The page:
Despite the prevalence of nonalcohol substance abuse disorders, few data are available on the high-risk children of parents with these disorders. To this end as a preliminary study, children of opioid-dependent parents were assessed on measures of emotional and behavioral problems. Child Behavior Checklist data from 15 girls and 29 boys (mean age 10.4 years) from 27 families of parents receiving treatment in a methadone maintenance clinic were compared with matched data from referred children with attention-deficit hyperactivity disorder plus comorbid psychiatric disorders (“comorbid ADHD children”) and medically referred children without ADHD (“controls”). The children of opioid-dependent parents had significantly poorer competency scores, and higher scores on both Internalizing and Externalizing subscales of the Child Behavior Checklist, compared with controls (p values < .01), but not compared with comorbid ADHD children. Twenty-four children (55%) of opioid-dependent parents had elevated subscale scores indicative of significant psychopathology. These pilot data seem to indicate that the 4-to 18-year-old children of parents with opioid dependence have high rates of psychopathology and significant dysfunction and suggest the need for further controlled studies in this population. J. Am. Acad. Child Adolesc. Psychiatry, 1995, 34, 6:779–785.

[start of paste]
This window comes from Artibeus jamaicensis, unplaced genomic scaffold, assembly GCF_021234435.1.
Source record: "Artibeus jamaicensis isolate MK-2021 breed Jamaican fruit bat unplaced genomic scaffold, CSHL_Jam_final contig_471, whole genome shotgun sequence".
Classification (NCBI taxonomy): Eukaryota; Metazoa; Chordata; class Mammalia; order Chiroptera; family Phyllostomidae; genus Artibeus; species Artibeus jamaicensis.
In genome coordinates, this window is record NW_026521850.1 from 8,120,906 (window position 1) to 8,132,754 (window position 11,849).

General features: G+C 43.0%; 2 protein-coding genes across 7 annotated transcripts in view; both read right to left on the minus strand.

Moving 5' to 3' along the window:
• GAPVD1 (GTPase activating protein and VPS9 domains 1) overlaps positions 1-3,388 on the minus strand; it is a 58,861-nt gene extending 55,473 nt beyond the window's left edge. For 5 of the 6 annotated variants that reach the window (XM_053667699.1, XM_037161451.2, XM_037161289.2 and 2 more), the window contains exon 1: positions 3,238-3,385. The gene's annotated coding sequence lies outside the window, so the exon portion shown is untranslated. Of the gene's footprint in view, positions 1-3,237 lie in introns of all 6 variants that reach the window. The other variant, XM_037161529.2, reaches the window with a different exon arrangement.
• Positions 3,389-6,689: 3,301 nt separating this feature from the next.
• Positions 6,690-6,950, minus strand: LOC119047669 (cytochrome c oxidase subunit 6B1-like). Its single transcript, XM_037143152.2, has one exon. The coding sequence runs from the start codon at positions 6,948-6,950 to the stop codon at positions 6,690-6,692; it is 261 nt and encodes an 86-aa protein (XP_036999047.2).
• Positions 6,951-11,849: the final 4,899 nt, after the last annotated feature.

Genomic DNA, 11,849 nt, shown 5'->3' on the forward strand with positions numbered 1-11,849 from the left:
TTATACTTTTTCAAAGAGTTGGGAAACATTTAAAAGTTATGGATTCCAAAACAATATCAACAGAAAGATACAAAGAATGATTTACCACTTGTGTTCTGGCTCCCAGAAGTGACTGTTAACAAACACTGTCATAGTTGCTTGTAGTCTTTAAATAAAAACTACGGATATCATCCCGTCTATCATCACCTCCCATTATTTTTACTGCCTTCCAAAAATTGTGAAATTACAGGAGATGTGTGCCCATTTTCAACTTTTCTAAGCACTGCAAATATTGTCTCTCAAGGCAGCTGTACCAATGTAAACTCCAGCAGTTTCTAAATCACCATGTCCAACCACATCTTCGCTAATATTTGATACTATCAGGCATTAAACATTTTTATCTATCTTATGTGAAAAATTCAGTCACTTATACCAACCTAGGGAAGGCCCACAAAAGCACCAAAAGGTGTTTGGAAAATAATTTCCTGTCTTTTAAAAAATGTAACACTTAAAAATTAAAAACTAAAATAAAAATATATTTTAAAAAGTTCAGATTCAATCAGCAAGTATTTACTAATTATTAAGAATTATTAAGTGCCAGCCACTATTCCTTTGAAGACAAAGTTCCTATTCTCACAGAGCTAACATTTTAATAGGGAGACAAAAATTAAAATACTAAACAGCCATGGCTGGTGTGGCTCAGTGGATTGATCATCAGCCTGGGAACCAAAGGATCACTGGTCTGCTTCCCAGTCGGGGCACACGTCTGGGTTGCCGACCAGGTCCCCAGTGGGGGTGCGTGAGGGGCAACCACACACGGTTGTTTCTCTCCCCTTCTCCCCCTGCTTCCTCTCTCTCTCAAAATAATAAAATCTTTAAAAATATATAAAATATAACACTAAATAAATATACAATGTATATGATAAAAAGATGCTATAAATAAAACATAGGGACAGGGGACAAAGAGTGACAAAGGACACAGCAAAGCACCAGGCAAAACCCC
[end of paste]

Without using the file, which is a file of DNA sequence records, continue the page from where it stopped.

|Number of pages||7|
|Journal||Journal of the American Academy of Child and Adolescent Psychiatry|
|State||Published - 1995|
- risk factors
- substance abuse